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The Student News Site of Texas A&M University - College Station

The Battalion

The Student News Site of Texas A&M University - College Station

The Battalion

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Sophomore LHP Shane Sdao (38) reacts after a strikeout during Texas A&Ms game against Texas at Disch-Falk Field on Tuesday, March 5, 2024. (CJ Smith/The Battalion)
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Remembering those who endured

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Photo by Cassie Stricker

Kelly Zúñiga CEO of the Holocaust Museum Houston, answered questions after a screening of “Big Sonia” on Tuesday in Geren Auditorium.

In honor of Holocaust Remembrance Day, the Texas A&M Department of International Studies partnered with the Israeli Consulate for a documentary screening Tuesday night. 

International Holocaust Remembrance Day is recognized annually on Jan. 27 to commemorate the anniversary of the liberation of Auschwitz-Birkenau, to honor the victims of Nazism, and to promote educational programs to prevent genocides. Tuesday’s event included a film-screening of “Big Sonia” and a Q&A session with the Holocaust Museum Houston CEO Kelly Zúñiga. Since Jan. 21, there has also been a photo exhibition in the Academic building showcasing heroic individuals entitled “Beyond Duty: Diplomats Recognized as Righteous Among the Nations.” 

Produced by the main character’s granddaughter, “Big Sonia” is a documentary that tells the story of Holocaust survivor Sonia Warshawski, who lives in Kansas City, Kansas and works at a tailor shop she has owned for over 30 years. When she is not at work, Sonia exercises her ability to connect with people by recounting her life during the Holocaust to students and incarcerated people. 

Consul Omer Chechek-Katz works in the Consulate General of Israel in Houston and introduced the documentary. Checkek-Katz said he hopes the film resonates with students and serves as a reminder to never let such a disaster reoccur.

“[Sonia] is very small in size but a huge person and leader,” Chechek-Katz said. “Telling her story helped a lot of other people to overcome their own private problems, and this will show how one experience can contribute to other people’s future. I hope students will take away the message of hope and keep the memory of the Holocaust.” 

English senior Madison Imiola said Sonia exhibited an incredible and surprising ability to endure. 

“My favorite thing was when Sonia said ‘When you feel down, look more down and you’ll be on top,’” Imiola said. “Her kind of charm and spirit is difficult to have, but she exhibits it flawlessly. We often live our own lives doing regular life and we can’t even stay that positive, yet someone who has endured unspeakable horrors was able to portray positivity.”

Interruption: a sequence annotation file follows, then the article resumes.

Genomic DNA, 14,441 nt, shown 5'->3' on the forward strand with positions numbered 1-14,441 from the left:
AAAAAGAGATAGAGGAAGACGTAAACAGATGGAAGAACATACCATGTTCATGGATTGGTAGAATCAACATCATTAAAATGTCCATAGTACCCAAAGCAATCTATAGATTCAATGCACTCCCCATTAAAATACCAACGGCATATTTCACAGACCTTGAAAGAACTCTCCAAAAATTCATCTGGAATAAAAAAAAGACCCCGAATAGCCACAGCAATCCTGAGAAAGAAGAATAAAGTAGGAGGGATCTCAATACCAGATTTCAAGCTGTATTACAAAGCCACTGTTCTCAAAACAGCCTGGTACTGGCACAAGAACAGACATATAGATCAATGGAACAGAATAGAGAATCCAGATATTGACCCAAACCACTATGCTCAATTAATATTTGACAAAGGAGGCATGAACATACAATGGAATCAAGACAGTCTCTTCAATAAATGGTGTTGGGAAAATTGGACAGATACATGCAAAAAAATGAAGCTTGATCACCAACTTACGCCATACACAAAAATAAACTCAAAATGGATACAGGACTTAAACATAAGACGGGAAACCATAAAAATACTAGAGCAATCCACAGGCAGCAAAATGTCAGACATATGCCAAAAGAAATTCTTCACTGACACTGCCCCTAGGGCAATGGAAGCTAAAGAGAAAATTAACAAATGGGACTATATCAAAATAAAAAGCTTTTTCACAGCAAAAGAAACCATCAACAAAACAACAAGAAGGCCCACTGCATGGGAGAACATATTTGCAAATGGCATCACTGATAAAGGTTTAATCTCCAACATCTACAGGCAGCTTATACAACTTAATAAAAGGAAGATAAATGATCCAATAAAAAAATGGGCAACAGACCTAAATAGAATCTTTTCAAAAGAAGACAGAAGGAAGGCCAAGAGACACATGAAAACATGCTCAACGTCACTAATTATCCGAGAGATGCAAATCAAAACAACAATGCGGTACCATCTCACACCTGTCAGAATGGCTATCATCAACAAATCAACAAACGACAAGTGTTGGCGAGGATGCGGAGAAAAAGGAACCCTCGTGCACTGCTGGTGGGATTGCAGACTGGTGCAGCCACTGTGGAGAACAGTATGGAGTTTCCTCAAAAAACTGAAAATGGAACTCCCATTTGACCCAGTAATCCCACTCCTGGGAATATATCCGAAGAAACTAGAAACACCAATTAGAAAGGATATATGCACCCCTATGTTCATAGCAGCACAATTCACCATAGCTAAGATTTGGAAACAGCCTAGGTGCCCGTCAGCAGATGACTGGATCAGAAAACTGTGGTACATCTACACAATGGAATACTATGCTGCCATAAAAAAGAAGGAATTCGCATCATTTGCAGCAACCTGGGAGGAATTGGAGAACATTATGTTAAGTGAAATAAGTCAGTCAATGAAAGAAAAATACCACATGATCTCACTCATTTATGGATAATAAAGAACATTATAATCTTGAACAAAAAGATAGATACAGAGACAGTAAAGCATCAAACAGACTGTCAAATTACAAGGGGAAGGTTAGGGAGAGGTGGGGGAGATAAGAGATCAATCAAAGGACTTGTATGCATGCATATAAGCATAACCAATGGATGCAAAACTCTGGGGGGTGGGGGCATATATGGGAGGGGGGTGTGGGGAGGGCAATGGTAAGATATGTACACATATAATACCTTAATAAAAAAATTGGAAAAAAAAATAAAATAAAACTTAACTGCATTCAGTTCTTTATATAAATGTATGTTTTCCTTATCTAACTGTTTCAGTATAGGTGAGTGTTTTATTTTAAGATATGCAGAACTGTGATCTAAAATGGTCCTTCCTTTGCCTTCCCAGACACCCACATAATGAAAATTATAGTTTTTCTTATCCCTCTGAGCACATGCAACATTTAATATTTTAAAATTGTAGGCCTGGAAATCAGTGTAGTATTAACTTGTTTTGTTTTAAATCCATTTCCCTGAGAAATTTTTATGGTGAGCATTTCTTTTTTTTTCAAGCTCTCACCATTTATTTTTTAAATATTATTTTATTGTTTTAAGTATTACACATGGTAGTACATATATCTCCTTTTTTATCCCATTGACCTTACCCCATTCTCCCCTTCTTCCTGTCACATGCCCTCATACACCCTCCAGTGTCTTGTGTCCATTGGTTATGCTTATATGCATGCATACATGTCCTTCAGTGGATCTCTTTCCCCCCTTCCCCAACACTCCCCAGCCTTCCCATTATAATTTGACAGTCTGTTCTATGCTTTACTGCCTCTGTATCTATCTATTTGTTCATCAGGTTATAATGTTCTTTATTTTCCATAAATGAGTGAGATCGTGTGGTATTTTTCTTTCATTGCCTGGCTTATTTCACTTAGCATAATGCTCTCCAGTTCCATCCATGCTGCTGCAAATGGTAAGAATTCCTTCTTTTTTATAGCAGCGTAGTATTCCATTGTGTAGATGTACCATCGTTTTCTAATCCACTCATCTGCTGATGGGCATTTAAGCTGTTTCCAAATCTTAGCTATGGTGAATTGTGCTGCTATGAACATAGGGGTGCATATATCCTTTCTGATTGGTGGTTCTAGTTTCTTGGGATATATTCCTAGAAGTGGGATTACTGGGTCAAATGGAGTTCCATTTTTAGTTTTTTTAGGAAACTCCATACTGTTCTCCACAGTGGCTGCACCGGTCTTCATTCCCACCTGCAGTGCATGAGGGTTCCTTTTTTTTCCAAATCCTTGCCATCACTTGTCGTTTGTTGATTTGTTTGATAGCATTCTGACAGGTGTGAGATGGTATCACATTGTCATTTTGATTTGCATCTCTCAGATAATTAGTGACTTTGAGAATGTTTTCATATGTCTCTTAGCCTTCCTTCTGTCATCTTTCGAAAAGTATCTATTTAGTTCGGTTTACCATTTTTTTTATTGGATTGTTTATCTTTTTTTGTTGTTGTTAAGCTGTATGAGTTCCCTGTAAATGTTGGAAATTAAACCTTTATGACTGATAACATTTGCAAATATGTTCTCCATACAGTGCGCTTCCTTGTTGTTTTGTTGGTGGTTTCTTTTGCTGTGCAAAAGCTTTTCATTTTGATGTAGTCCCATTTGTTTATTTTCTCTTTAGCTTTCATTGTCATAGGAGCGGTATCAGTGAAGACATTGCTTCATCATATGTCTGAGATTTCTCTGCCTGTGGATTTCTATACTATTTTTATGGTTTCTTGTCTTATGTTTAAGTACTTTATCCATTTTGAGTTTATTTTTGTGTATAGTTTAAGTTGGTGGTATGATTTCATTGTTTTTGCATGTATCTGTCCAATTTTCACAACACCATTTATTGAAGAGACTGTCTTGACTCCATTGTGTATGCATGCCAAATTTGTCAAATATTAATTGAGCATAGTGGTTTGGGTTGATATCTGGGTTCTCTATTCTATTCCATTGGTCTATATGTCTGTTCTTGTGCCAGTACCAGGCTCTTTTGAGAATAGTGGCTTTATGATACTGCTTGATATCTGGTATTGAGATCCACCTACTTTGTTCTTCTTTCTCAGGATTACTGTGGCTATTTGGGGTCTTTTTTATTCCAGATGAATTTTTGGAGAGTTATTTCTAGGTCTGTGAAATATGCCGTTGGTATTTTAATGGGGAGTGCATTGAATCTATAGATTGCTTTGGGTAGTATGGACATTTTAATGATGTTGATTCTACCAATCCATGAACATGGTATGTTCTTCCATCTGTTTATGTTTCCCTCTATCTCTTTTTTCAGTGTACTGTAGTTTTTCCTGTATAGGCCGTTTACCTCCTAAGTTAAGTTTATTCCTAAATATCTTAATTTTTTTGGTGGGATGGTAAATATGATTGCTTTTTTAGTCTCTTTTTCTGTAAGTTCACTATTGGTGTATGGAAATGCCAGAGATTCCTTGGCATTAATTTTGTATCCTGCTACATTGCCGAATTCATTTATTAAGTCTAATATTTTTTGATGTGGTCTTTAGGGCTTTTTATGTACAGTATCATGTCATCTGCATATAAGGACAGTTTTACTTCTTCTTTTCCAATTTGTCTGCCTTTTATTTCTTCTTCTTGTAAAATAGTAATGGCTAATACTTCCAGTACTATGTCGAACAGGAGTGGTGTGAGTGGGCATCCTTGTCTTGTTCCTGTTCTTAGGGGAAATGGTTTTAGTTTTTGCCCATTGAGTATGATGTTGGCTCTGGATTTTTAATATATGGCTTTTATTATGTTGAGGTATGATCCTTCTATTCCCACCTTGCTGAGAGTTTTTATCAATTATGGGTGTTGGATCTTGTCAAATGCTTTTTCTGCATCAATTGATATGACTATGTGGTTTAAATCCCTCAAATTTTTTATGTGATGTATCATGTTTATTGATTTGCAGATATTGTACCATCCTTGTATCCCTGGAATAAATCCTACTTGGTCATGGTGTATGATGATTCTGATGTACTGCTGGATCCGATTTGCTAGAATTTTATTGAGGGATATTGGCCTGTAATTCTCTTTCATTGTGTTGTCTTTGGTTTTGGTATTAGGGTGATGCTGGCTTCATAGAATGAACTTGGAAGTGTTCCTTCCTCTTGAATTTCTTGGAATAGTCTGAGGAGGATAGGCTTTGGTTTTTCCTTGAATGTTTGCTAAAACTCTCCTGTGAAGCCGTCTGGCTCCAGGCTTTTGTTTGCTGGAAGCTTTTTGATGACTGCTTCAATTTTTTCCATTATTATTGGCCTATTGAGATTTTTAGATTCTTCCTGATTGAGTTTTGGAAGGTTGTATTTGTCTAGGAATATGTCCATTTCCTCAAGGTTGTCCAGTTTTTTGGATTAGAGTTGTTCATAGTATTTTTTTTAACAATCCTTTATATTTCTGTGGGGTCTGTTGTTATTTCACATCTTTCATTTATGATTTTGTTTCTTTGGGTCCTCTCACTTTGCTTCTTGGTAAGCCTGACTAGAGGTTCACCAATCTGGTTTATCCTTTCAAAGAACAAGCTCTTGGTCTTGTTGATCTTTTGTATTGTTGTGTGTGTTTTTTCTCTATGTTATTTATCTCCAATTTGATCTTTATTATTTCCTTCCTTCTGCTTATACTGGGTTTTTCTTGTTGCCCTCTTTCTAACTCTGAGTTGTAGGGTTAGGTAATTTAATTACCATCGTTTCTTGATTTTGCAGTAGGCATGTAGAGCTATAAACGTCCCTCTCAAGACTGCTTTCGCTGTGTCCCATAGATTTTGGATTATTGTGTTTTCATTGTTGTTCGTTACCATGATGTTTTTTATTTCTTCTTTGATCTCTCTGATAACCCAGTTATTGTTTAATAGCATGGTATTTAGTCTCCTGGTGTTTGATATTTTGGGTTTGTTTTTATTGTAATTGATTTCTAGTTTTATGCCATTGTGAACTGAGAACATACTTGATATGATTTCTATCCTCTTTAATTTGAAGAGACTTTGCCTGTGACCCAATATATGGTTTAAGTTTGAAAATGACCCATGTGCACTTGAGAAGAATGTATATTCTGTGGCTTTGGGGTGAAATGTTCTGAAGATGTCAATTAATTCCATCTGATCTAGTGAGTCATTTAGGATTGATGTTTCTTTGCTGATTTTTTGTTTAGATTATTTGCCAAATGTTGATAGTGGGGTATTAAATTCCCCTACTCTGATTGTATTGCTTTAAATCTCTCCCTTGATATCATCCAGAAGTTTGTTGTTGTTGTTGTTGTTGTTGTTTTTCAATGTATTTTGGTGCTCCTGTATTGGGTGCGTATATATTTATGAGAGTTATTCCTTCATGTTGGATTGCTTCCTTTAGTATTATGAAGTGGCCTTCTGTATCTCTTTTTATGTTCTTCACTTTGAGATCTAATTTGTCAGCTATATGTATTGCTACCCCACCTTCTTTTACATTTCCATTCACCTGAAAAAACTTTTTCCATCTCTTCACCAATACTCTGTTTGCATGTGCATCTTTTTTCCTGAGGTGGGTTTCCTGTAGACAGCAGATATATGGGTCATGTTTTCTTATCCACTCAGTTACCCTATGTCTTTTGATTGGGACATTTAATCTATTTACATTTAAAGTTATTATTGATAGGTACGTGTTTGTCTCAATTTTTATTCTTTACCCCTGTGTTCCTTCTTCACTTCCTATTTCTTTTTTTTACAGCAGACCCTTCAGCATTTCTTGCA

Zúñiga conducted the question and answer session after the film and said any opportunity to meet a survivor of the Holocaust is remarkable as the number of survivors is dwindling. According to Zúñiga, young people should be aware of their responsibility to advocate for human dignity.

“When fighting prejudice, hatred and apathy, everyone can take action and everyone can be an upstander,” Zúñiga said. “We try at the museum to emphasize the importance of how to stand up for others that are less fortunate, weaker and may be abused. What we try to do is teach to communicate in a civil way and to have an impact within the community showing the importance of civility and respect.”

During the Q&A, Zúñiga said the current generation will be the last to physically meet a survivor. To preserve these important testimonies, the USC Shoah Foundation has launched “Dimensions in Testimony,” an initiative to create interactive video biographies of Holocaust survivors.

“This technology basically memorizes the speech pattern of the survivor,” Zúñiga said. “Survivors have been asked 1,200 questions over a week, and 12 survivors have been questioned so far. So when the voice recognition technology goes in, you get to ask the survivor a question and then the survivor responds to you. You will feel like they’re alive.”

Computer science sophomore Nathan Mandell said he attended the event to see the story of a living survivor through the medium of film.

“I came because I’m Jewish, and it’s always important to hear survivor stories when you get the chance,” Mandell said. “They won’t be alive much longer. People should Interact more with people who have had different experiences than you and go out of your comfort zone whenever you can and meet someone new. Stories like this you won’t hear just by talking to the same people.”

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